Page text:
Myth #3: You have to repay all forms of financial aid

Not all financial aid has to be repaid. Consider the following:

  • Grants are typically awarded based on financial need or academic achievement.
  • Scholarships are based on a variety of criteria, such as athletic or artistic talent, religious affiliation or special accomplishments.

While some forms of financial aid (like student loans) do need to be repaid, options for deferment or loan forgiveness can sometimes apply and assist during hardship to postpone repayment or reduce the amount to be repaid for qualifying students.

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Myth #4: Applying for financial aid is too complicated and time consuming

Although the application process may seem intimidating, there are several ways to simplify the process.

How to speed up the FAFSA process

The FAFSA is the main form you’ll need to complete, and it typically takes less than an hour. The FAFSA form collects information about your family’s finances and determines your eligibility for federal aid.

Many colleges use the FAFSA to award their own aid as well, so taking the time to complete this one form can open up multiple financial aid opportunities for you.

The best way to speed up the application process is to be prepared. Before you start, round up all the documents you’ll need, including tax returns and your FSA ID. 

How to speed up scholarship applications

When it comes to scholarships, one way to speed up the process is to repurpose essays you’ve already written. Sometimes all it takes is a few tweaks to make an existing essay fit the requirements of other scholarship applications.

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Be sure to search for non-essay scholarships as well. These types of scholarships require less time and effort. You can find them on sites like Scholarships.com.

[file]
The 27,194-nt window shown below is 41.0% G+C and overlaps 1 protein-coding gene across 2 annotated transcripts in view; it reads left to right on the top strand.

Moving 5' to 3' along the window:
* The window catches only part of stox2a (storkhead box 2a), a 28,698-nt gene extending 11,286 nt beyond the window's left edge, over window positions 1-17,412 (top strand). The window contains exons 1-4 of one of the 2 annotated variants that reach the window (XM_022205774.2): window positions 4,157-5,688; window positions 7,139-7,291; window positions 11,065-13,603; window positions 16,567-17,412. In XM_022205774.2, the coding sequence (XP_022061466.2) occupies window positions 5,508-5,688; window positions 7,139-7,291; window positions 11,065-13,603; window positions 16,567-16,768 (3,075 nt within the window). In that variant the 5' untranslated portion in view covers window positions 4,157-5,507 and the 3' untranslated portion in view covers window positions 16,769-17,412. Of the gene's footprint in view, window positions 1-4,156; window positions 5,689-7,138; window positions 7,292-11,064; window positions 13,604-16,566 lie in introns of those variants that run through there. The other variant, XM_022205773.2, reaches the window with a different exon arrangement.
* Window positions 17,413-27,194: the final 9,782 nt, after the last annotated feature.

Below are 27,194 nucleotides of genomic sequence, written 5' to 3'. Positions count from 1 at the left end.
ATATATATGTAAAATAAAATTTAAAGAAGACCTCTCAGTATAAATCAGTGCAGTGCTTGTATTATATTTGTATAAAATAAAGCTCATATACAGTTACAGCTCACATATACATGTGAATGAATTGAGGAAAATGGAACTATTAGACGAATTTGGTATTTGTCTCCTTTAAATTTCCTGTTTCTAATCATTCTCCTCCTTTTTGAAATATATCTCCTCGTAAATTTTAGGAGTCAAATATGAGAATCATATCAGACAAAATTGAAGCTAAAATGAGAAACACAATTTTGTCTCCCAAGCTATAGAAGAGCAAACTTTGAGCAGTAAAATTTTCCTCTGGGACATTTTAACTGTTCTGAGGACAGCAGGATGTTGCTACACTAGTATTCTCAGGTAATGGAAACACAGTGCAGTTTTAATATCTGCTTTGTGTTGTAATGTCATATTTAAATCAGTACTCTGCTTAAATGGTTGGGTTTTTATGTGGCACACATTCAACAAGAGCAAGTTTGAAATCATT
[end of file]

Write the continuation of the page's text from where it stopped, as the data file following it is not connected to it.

Finally, think about applying for financial aid as a job. “If you spend 10 hours applying for aid and receive $1,000 in scholarships, you’re essentially earning $100 an hour,” Conway says.

Myth #5: If I didn’t qualify for financial aid last year, I won’t qualify this year

Just because you didn’t qualify for federal student aid last year doesn’t mean you won’t qualify this year. Financial aid eligibility is based on a variety of factors, including income, family size, number of dependents in college and other financial obligations.

Because your eligibility factors can change from year to year, it’s essential to fill out the FAFSA every year — even if you didn’t qualify in the past.

Additionally, if you believe you’re eligible for financial aid but didn’t receive it initially, you can request your financial aid be reviewed to have your unique circumstances considered.

Remember, there’s no one-size-fits-all approach to financial aid. Always do your research, ask questions and seek out resources to help you maximize your financial aid opportunities. With the right information and preparation, you can make college a reality without breaking the bank.

ABOUT THE AUTHOR

Cassidy Horton is an academic advisor turned finance writer who’s passionate about helping people find financial freedom. With an MBA and a bachelor’s in public relations, she’s had the pleasure of working with top finance brands like Forbes Advisor and PayPal. She’s also the founder of Money Hungry Freelancers, a platform dedicated to helping freelancers ditch their financial stress. In her spare time, you can find Horton hiking in the Pacific Northwest and cuddling her two cats.